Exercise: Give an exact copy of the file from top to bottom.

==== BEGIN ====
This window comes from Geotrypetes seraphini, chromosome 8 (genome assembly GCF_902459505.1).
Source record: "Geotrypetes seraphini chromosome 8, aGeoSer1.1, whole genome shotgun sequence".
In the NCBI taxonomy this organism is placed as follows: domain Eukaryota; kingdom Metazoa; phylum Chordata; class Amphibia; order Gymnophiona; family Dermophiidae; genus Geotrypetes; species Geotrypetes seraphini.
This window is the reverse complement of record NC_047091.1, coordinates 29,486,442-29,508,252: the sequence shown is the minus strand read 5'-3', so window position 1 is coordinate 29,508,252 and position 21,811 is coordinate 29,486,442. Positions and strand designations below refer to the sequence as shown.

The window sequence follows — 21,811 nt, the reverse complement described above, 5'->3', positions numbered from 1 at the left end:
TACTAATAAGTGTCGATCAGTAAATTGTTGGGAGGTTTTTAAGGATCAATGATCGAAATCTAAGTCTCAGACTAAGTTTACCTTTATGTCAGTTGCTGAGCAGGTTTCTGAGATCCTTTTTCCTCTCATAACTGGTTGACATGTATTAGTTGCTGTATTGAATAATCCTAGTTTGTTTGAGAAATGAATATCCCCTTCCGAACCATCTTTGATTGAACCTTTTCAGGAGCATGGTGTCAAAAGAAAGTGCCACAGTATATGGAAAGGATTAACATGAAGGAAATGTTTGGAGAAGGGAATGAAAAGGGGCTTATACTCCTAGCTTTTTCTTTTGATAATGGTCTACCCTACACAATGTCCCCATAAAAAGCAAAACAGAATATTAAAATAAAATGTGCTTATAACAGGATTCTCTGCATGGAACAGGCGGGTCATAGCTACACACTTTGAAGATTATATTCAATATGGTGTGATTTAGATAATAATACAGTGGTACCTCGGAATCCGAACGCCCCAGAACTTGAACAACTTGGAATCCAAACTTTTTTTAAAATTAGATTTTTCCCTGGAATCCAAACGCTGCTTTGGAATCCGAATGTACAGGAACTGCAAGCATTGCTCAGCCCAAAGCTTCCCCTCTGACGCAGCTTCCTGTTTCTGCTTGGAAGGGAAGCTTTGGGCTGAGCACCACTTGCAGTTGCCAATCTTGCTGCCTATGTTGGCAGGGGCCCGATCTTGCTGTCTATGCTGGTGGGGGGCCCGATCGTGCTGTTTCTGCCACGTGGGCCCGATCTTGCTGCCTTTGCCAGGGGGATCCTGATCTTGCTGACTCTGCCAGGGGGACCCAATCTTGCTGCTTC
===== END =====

This window comes from Geotrypetes seraphini, chromosome 8 (genome assembly GCF_902459505.1).
Source record: "Geotrypetes seraphini chromosome 8, aGeoSer1.1, whole genome shotgun sequence".
In the NCBI taxonomy this organism is placed as follows: domain Eukaryota; kingdom Metazoa; phylum Chordata; class Amphibia; order Gymnophiona; family Dermophiidae; genus Geotrypetes; species Geotrypetes seraphini.
This window is the reverse complement of record NC_047091.1, coordinates 29,486,442-29,508,252: the sequence shown is the minus strand read 5'-3', so window position 1 is coordinate 29,508,252 and position 21,811 is coordinate 29,486,442. Positions and strand designations below refer to the sequence as shown.

The window sequence follows — 21,811 nt, the reverse complement described above, 5'->3', positions numbered from 1 at the left end:
TACTAATAAGTGTCGATCAGTAAATTGTTGGGAGGTTTTTAAGGATCAATGATCGAAATCTAAGTCTCAGACTAAGTTTACCTTTATGTCAGTTGCTGAGCAGGTTTCTGAGATCCTTTTTCCTCTCATAACTGGTTGACATGTATTAGTTGCTGTATTGAATAATCCTAGTTTGTTTGAGAAATGAATATCCCCTTCCGAACCATCTTTGATTGAACCTTTTCAGGAGCATGGTGTCAAAAGAAAGTGCCACAGTATATGGAAAGGATTAACATGAAGGAAATGTTTGGAGAAGGGAATGAAAAGGGGCTTATACTCCTAGCTTTTTCTTTTGATAATGGTCTACCCTACACAATGTCCCCATAAAAAGCAAAACAGAATATTAAAATAAAATGTGCTTATAACAGGATTCTCTGCATGGAACAGGCGGGTCATAGCTACACACTTTGAAGATTATATTCAATATGGTGTGATTTAGATAATAATACAGTGGTACCTCGGAATCCGAACGCCCCAGAACTTGAACAACTTGGAATCCAAACTTTTTTTAAAATTAGATTTTTCCCTGGAATCCAAACGCTGCTTTGGAATCCGAATGTACAGGAACTGCAAGCATTGCTCAGCCCAAAGCTTCCCCTCTGACGCAGCTTCCTGTTTCTGCTTGGAAGGGAAGCTTTGGGCTGAGCACCACTTGCAGTTGCCAATCTTGCTGCCTATGTTGGCAGGGGCCCGATCTTGCTGTCTATGCTGGTGGGGGGCCCGATCGTGCTGTTTCTGCCACGTGGGCCCGATCTTGCTGCCTTTGCCAGGGGGATCCTGATCTTGCTGACTCTGCCAGGGGGACCCAATCTTGCTGCTTC